The banality of Leftism
"Semper", the magazine put out by students at the Univresity of Queensland, has been going for a long time. I even had a couple of things in it back in the '60s. Its main virtue is that it can occasionally be funny. In good student fashion it also tries to be new and daring but mainly ends up being simply offensive when it tries that.
It has just had a success of sorts in that direction. A writer there has been offensive enough to be noticed by the real press. He found a way of being offensive about the Queen. He put up a broadly Marxist critique of her position.
But how banal can you get? A Marxist view of monarchy could hardly be more hackneyed and timeworn. There is zero new, original or interesting in it. There have always been far-Leftists sneering and snarling at monarchy and the British monarchy in particular. In its own terms it was a failure for Semper to publish something so boring
It was also however an exhibition of incomprehension. The writer clearly has no understanding of why millions of people shed tears at the death of the Queen. How sad to have such a large gap in one's understanding of the world. Psychopathic insensitivity, perhaps? He has plenty of precursors on the Left in that case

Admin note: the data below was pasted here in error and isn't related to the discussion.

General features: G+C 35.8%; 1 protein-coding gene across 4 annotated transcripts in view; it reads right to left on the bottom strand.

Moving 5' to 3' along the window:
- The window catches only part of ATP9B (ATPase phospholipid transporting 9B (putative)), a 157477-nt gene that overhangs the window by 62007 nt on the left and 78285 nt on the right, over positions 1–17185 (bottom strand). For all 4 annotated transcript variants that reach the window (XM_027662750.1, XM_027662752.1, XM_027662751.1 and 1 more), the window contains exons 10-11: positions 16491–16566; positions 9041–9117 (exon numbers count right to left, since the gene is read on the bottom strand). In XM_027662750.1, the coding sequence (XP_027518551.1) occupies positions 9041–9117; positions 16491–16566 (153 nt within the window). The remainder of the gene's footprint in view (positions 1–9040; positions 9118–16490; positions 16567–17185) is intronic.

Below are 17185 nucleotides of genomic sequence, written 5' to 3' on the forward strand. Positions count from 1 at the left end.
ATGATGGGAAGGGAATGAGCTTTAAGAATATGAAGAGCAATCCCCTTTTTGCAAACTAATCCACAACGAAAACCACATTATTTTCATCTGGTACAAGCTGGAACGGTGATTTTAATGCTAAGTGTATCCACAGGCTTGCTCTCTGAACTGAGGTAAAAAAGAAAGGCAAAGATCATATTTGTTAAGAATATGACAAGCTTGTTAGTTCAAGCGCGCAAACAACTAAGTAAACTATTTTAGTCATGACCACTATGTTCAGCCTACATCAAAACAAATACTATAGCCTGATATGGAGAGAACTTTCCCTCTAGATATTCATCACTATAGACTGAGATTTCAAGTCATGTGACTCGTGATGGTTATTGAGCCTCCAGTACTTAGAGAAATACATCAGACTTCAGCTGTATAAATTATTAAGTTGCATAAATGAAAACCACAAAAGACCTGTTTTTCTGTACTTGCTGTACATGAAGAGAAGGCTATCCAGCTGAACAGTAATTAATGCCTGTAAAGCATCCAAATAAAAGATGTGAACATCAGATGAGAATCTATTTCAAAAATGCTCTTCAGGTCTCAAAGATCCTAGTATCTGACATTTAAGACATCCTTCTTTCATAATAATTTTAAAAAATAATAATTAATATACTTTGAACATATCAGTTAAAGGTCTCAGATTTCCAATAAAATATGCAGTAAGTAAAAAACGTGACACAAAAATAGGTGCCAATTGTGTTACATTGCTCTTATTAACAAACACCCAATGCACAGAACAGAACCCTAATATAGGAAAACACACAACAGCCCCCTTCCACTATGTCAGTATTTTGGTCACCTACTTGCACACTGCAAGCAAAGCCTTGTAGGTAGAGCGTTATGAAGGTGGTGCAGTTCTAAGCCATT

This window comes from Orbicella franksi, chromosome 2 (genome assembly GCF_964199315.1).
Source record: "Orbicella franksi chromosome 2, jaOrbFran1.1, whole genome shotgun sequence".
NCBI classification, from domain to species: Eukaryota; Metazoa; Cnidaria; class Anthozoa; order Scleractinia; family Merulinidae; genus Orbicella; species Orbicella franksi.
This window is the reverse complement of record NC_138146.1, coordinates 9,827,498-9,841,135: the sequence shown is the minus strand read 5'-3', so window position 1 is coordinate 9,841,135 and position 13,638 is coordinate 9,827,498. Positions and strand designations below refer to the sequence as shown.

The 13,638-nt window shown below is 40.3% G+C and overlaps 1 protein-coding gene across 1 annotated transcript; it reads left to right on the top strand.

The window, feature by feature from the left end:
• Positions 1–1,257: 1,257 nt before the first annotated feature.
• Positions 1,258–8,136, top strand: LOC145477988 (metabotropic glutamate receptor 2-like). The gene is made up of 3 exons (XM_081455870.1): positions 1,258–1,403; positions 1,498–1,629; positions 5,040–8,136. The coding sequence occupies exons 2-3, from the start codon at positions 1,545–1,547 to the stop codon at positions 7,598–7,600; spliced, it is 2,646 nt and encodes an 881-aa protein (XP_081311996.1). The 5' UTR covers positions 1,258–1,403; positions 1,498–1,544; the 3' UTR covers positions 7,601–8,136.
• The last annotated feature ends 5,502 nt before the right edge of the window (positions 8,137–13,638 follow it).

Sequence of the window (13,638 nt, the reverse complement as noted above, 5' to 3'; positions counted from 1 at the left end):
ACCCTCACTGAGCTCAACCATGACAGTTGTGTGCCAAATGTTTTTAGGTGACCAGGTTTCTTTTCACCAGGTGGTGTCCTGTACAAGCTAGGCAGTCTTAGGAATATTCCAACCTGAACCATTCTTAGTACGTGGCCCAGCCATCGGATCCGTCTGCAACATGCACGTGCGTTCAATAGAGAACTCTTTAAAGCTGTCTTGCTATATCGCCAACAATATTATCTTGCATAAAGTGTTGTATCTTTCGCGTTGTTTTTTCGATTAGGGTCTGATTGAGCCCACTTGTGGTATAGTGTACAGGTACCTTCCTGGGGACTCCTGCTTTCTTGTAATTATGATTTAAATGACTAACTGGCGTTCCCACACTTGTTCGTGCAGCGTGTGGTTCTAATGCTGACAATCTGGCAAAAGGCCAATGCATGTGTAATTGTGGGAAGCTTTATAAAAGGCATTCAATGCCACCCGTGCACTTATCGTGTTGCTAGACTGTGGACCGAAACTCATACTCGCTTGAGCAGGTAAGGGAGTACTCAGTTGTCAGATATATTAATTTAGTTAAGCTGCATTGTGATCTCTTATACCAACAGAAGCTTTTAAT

The late Queen Elizabeth was labelled as the “banality of evil” in an opinion piece published in a leading Queensland university’s controversial student magazine a day after her death.
University of Queensland’s student magazine Semper Floreat published the piece titled “Goodbye to the Queen of Nothing, Really” on September 9.
The article was written by student Duncan Hart who described himself as a writer for left wing newspaper Red Flag, which was established by the Socialist Alternative.
In the article, Mr Hart labelled Queen Elizabeth as the “banality of evil” whose “personality and agency were absolutely irrelevant to history”.
Mr Hart said he stood by the article and said he planned to stand alongside First Nations Australians in protest against the monarchy on Thursday morning.
“In reality, there was nothing extraordinary about the ex-Queen at all. Her entire life was an example of the banality of evil, of a person whose personality and agency were absolutely irrelevant to history,” Mr Hart’s article read.
“While the ex-Queen presided over innumerable symbolic events and as the head of state for multiple nations, her entire role and social position was and will continue to be predicated on the total inactivity of the monarch.
“The monarchy as an institution is nothing more than a monument to social parasitism, of the concepts that immense wealth and privilege belongs to a few God-given rights while the majority of us scrape by with whatever we can.”